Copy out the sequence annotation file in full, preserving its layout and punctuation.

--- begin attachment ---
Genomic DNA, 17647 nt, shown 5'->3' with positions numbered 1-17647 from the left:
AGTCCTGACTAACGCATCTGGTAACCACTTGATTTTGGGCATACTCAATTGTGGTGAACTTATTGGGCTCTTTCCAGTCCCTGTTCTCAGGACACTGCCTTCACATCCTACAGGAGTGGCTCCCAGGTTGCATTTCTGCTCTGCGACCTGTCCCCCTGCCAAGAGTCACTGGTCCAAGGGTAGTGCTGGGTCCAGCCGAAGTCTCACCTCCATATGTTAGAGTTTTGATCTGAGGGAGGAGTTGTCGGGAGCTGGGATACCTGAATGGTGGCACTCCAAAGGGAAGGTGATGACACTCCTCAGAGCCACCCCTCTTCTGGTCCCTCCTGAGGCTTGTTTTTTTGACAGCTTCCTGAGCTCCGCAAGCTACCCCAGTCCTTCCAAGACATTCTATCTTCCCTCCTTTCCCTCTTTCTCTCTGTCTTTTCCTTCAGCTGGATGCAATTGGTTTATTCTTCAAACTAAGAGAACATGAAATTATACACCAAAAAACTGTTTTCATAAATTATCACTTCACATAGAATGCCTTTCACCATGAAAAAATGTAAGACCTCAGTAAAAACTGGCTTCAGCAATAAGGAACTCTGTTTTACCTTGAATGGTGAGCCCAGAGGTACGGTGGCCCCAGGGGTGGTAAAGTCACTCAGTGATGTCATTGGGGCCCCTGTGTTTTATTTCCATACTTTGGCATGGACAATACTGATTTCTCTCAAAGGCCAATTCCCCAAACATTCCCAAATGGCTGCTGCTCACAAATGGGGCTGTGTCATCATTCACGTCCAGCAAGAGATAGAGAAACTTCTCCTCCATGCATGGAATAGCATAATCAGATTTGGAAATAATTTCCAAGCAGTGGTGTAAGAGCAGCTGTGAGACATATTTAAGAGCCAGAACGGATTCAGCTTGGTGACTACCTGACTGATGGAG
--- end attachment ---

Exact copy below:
Genomic DNA, 17647 nt, shown 5'->3' with positions numbered 1-17647 from the left:
AGTCCTGACTAACGCATCTGGTAACCACTTGATTTTGGGCATACTCAATTGTGGTGAACTTATTGGGCTCTTTCCAGTCCCTGTTCTCAGGACACTGCCTTCACATCCTACAGGAGTGGCTCCCAGGTTGCATTTCTGCTCTGCGACCTGTCCCCCTGCCAAGAGTCACTGGTCCAAGGGTAGTGCTGGGTCCAGCCGAAGTCTCACCTCCATATGTTAGAGTTTTGATCTGAGGGAGGAGTTGTCGGGAGCTGGGATACCTGAATGGTGGCACTCCAAAGGGAAGGTGATGACACTCCTCAGAGCCACCCCTCTTCTGGTCCCTCCTGAGGCTTGTTTTTTTGACAGCTTCCTGAGCTCCGCAAGCTACCCCAGTCCTTCCAAGACATTCTATCTTCCCTCCTTTCCCTCTTTCTCTCTGTCTTTTCCTTCAGCTGGATGCAATTGGTTTATTCTTCAAACTAAGAGAACATGAAATTATACACCAAAAAACTGTTTTCATAAATTATCACTTCACATAGAATGCCTTTCACCATGAAAAAATGTAAGACCTCAGTAAAAACTGGCTTCAGCAATAAGGAACTCTGTTTTACCTTGAATGGTGAGCCCAGAGGTACGGTGGCCCCAGGGGTGGTAAAGTCACTCAGTGATGTCATTGGGGCCCCTGTGTTTTATTTCCATACTTTGGCATGGACAATACTGATTTCTCTCAAAGGCCAATTCCCCAAACATTCCCAAATGGCTGCTGCTCACAAATGGGGCTGTGTCATCATTCACGTCCAGCAAGAGATAGAGAAACTTCTCCTCCATGCATGGAATAGCATAATCAGATTTGGAAATAATTTCCAAGCAGTGGTGTAAGAGCAGCTGTGAGACATATTTAAGAGCCAGAACGGATTCAGCTTGGTGACTACCTGACTGATGGAG